Violinist Mark Feldman may be the link between John Abercrombie's The Third Quartet
(ECM, 2007) and Michael Musillami's The Treatment
, but there are as many differences as there are similarities between these two guitarists' projects. Abercrombie's group leans more towards a chamber jazz approach that, while not without its occasional edges and unmistakable freedom, is sparer and, at times, ethereal. Musillami's triotogether about as long as Abercrombie's quartetfeaturing bassist Joe Fonda and drummer George Schuller, swings harder and, when it heads towards the outer limits, does so with greater assertion.
Feldman may be a guest (albeit a relatively regular one) with Musillami while being a permanent member of Abercrombie's group since its inception, but you'd never know it. He winds his way through Musillami's knotty head on the modal "Brooms like he's been playing it forever, and there's the same kind of magical interaction with the rest of the trio when he solos. Not since the late Zbigniew Seifert (1946-1979) has there been a violinist as capable of Coltrane-esque fire and reckless abandon, while remaining equally comfortable with Musillami's lyrical ballad, "Stark Beauty.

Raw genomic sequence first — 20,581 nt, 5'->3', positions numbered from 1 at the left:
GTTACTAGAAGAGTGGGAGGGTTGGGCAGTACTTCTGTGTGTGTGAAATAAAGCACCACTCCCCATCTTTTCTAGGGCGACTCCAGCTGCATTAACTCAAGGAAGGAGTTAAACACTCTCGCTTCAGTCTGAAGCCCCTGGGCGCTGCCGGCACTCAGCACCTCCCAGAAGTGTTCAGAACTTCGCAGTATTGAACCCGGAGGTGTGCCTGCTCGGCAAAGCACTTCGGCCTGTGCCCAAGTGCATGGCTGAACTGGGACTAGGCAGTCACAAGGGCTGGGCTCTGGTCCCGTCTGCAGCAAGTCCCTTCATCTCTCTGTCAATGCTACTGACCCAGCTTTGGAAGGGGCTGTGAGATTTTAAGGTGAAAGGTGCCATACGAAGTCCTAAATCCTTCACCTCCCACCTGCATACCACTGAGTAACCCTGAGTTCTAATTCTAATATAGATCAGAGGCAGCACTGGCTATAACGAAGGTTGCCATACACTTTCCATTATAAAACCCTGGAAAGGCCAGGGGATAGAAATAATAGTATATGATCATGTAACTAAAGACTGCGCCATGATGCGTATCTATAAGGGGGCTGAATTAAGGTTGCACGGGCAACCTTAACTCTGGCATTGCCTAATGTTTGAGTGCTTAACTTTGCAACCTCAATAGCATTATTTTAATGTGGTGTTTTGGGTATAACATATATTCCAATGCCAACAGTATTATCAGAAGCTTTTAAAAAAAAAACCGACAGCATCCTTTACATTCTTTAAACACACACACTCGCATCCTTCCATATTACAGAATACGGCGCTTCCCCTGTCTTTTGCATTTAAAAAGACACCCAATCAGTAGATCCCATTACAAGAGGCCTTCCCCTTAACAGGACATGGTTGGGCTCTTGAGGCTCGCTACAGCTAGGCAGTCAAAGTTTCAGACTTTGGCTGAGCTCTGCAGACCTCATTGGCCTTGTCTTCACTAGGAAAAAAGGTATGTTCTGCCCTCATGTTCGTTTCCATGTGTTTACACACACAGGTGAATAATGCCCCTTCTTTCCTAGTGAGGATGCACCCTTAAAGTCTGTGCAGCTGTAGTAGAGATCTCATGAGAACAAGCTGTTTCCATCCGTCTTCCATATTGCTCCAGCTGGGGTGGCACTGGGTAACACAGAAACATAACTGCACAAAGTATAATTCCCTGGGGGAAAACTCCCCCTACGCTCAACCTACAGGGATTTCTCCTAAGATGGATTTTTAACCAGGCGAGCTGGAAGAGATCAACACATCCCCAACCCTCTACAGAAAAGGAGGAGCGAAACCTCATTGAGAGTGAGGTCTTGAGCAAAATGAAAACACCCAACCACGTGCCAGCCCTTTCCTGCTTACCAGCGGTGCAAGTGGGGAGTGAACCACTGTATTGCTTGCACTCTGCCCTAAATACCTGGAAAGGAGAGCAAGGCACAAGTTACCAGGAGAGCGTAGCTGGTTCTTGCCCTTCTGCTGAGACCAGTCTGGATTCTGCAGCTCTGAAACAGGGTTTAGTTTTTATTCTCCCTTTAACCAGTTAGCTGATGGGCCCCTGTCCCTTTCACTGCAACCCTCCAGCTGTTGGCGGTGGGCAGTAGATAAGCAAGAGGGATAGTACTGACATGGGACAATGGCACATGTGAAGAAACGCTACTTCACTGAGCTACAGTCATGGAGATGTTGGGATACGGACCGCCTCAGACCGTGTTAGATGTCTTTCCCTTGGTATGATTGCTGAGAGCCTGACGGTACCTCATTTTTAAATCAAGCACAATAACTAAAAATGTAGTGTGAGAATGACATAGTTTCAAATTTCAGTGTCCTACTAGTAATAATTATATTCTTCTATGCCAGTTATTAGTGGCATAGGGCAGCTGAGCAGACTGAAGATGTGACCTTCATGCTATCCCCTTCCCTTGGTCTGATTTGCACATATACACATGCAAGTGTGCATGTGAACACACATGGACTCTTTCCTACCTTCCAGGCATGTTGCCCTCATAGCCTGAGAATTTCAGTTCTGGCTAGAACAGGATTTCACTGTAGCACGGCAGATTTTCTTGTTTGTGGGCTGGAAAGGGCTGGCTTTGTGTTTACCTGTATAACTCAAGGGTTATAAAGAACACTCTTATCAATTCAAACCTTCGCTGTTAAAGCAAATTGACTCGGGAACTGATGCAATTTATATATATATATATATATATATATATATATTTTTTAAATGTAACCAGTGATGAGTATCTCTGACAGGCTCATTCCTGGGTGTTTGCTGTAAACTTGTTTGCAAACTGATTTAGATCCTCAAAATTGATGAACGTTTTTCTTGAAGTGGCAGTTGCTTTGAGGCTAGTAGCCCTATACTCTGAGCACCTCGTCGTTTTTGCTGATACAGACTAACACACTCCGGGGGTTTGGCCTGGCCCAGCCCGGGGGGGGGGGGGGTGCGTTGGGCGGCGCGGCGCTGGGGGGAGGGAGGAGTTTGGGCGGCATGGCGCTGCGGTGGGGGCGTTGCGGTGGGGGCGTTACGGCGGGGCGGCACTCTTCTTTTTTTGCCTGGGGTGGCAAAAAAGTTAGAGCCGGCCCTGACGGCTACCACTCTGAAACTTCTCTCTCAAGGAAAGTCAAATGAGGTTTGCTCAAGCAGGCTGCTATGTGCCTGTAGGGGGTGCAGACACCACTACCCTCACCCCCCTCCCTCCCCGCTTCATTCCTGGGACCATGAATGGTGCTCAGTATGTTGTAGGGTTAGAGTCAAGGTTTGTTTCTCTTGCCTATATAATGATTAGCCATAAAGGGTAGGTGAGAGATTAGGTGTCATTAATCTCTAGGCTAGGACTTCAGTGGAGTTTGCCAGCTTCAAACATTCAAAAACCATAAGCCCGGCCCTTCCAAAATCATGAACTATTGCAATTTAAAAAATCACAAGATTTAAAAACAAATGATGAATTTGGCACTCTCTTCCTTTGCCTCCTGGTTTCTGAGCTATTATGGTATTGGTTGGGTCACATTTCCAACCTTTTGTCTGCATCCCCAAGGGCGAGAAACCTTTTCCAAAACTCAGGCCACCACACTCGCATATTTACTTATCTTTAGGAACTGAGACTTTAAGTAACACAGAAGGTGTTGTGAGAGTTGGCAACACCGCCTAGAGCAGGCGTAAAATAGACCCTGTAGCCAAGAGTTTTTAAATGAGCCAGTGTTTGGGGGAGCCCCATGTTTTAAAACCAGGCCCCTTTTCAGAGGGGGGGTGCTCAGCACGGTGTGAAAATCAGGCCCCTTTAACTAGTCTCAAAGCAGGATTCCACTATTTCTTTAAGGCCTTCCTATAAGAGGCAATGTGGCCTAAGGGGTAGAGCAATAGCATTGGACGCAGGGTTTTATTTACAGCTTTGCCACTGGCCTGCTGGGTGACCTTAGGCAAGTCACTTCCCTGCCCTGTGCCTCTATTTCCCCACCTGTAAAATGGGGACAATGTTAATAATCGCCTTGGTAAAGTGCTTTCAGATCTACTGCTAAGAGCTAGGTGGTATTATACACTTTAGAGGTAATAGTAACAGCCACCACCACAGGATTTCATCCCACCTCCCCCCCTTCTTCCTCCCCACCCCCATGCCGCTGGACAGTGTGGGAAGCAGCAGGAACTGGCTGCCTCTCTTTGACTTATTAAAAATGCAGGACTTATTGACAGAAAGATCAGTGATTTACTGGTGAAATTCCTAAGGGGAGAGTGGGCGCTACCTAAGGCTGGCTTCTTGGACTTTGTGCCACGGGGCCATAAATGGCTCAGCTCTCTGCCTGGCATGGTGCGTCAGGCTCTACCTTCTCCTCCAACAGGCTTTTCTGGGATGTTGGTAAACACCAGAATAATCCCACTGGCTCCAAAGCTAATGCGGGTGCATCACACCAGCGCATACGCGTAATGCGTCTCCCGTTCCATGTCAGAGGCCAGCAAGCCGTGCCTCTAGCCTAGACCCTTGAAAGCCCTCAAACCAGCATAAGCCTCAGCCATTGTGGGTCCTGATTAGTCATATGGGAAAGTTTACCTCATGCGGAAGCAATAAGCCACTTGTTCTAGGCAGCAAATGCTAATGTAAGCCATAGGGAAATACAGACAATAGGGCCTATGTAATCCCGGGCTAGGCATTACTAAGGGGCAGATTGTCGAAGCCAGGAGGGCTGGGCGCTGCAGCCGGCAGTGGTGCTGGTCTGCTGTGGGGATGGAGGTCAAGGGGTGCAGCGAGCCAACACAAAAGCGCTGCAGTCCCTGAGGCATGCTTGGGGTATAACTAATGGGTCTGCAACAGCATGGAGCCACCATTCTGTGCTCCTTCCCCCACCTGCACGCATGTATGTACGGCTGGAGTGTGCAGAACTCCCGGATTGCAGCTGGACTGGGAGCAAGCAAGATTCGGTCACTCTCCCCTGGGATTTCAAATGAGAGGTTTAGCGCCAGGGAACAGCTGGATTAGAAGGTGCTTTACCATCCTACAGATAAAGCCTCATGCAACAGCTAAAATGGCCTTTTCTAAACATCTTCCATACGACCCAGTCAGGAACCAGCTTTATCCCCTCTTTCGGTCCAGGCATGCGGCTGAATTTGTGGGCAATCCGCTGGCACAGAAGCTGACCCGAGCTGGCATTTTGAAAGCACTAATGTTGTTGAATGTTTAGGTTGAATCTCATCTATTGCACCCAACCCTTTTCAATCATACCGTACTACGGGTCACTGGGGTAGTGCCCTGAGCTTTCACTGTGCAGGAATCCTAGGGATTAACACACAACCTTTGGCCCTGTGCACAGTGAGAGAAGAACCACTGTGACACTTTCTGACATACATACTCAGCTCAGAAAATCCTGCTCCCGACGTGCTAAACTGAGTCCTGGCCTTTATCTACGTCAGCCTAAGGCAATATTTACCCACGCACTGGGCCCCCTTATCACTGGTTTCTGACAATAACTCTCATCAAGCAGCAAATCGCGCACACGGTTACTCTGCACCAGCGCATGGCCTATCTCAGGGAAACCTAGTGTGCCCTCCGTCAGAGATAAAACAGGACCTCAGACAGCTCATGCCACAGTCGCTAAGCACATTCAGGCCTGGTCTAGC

Musillami's guitar and amp may create a monochromatic tone, but his attack makes it anything but. His generally warm sound turns sharper, much like Larry Coryell, when he weighs down more heavily with his right hand. And while he's a melodic and economical player on "Stark Beauty, he takes a more angular right turn on the irregular meter of "Human Conditions, where his repetitive pattern, in support of Feldman's solo, leads into his most impressive solo of the set. Rapidly moving from elliptical and gradually evolved motifs to quick tremolos, intervallic jumps and sharp chordal passages, Musillami manages to create a sense of freedom without the kind of aggressive behavior that might alienate those disposed to a more mainstream approach.
The perennially undervalued and stylistically broad Fonda and Schuller, both leaders in their own rights, are not only as dynamically simpatico rhythm partners, but they're just as adept as soloists, demonstrating a similarly selfless concern of working for the material rather than the other way around. The closing "Beijing to Brooklyn, centered around a single pedal tone that's nevertheless milked for all it's worth over the course of thirteen minutes, finds the quartet keenly attuned, as Musillami's nuanced solo leads to another tour de force from Feldman.
A DVD, recorded live a few days before the CD recording session, finds the quartet stretching Musillami's material even further, in most cases nearly double the length of the studio takes. "Brooms is, again, another highlight, with the energy ratcheted up a few more notches. Musillami may not have Abercrombie's cachet, but The Treatment is his best record yet, and the chemistry of his triowith or without Feldmanmakes it one that more people need to hear.